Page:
HOLDING HIGH the empty paper towel roll as if it were the Olympic torch, the toddler bellowed, "By the power of Grayskull!" As everybody but the childless knows, the tot was screaming the rallying cry of "He-Man," the animated superhero of afternoon TV.

The show is the number-one syndicated children's television show in Washington and nationwide. His call can be heard in day-care centers and playgrounds across the land. He- Man and his crowd of good guys (the "Masters of the Universe") and his enemies appear as dolls with a staggering array of battle gear, and on clothes and kites, lunch boxes and pencils. Parents spent $500 million on this Mattel paraphernalia in 1984 alone.

What fewer may realize, though, is that in the midst of a rising tide of conservatism, "He-Man" is really a plot to turn young cildren into bleeding hearts.

It started out capitalistically enough. Market research conducted my Mattel found that boys ages 3 to 6 spend a lot of time fantasizing about good versus evil. And so, in 1982, He-Man toys appeared in stores. A year later, Filmation Inc. brought him to TV, where he is now seen on 166 stations. So far, so good for traditional family values.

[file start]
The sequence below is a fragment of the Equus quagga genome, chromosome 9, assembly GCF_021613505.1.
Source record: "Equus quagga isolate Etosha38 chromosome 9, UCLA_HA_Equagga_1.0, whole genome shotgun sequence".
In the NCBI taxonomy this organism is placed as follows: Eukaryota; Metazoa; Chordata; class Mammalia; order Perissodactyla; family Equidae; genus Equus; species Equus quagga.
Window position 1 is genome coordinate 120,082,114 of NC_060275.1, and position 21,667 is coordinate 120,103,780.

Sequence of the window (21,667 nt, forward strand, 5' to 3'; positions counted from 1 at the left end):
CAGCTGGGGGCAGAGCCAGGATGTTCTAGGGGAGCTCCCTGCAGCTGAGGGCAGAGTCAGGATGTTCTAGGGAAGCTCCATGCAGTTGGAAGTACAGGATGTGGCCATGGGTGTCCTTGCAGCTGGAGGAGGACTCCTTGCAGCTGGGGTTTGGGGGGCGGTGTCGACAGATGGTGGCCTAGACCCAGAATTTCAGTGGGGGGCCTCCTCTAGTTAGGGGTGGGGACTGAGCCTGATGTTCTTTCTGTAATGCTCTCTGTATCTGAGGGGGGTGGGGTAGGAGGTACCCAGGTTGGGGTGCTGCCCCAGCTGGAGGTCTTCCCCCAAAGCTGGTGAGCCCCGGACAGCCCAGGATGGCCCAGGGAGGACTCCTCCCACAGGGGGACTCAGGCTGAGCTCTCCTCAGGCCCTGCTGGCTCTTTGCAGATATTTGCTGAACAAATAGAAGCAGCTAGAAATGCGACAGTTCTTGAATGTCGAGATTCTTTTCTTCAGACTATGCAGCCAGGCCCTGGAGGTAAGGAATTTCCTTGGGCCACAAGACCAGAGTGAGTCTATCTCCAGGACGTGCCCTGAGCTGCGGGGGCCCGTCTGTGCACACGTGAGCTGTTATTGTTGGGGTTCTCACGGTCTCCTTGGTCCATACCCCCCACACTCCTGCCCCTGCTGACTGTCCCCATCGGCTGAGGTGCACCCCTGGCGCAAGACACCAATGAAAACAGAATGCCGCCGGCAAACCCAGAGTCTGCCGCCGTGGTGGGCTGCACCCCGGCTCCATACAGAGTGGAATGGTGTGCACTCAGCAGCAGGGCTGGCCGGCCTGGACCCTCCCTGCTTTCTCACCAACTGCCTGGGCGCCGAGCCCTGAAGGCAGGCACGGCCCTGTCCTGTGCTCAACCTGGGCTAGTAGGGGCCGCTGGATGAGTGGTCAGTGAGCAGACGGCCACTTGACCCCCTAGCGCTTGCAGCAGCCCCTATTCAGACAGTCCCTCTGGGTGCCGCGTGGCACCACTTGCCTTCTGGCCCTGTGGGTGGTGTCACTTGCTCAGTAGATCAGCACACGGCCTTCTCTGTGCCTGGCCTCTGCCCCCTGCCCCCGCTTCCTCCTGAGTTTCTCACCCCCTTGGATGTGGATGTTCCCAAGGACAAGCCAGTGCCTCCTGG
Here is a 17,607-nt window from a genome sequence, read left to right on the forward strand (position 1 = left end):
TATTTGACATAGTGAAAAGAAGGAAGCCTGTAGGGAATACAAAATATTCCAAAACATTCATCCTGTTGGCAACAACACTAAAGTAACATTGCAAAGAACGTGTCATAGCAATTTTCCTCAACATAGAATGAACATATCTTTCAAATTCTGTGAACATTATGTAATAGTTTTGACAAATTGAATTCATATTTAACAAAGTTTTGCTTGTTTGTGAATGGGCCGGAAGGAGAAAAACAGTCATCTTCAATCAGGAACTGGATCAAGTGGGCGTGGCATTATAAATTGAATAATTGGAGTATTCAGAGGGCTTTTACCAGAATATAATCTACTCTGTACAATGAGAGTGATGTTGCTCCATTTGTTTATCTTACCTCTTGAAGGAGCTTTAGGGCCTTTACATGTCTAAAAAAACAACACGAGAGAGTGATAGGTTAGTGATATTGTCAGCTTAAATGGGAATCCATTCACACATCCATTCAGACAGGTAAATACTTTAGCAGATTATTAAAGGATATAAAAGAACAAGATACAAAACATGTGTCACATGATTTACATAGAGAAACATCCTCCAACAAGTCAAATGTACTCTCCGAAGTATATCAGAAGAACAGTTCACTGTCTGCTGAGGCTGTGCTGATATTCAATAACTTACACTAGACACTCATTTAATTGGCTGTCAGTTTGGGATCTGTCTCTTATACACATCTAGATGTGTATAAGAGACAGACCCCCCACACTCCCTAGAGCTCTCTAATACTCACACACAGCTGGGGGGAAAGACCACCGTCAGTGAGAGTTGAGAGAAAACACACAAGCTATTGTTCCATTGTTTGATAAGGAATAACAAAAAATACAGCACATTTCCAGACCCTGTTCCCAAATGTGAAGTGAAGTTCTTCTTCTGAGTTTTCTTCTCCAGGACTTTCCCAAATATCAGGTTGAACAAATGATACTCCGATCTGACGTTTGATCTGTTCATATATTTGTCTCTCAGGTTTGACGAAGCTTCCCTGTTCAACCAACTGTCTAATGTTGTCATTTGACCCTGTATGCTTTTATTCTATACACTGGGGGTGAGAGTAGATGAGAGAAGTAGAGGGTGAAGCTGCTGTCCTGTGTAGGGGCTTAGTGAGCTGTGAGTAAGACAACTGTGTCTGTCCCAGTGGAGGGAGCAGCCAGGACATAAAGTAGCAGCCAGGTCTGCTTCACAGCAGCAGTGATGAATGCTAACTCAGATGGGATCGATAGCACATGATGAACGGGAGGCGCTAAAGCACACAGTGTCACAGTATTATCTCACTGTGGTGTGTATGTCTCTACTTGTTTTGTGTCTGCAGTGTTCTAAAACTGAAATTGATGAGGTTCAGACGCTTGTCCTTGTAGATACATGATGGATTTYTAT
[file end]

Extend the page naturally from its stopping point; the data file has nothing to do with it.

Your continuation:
But when my twins started talking about Battle-Cat and Skeletor as if they lived in the neighborhood, I decided to check this out. I didn't expect much. A kiddie show named "He-Man and the Masters of the Universe" held promise of macho and violence, much like the Mighty Mouse I grew up with.

But after weeks of viewing, I can only wonder, does Jesse Helms know about this guy? It's time to sound a liberal-bias alert.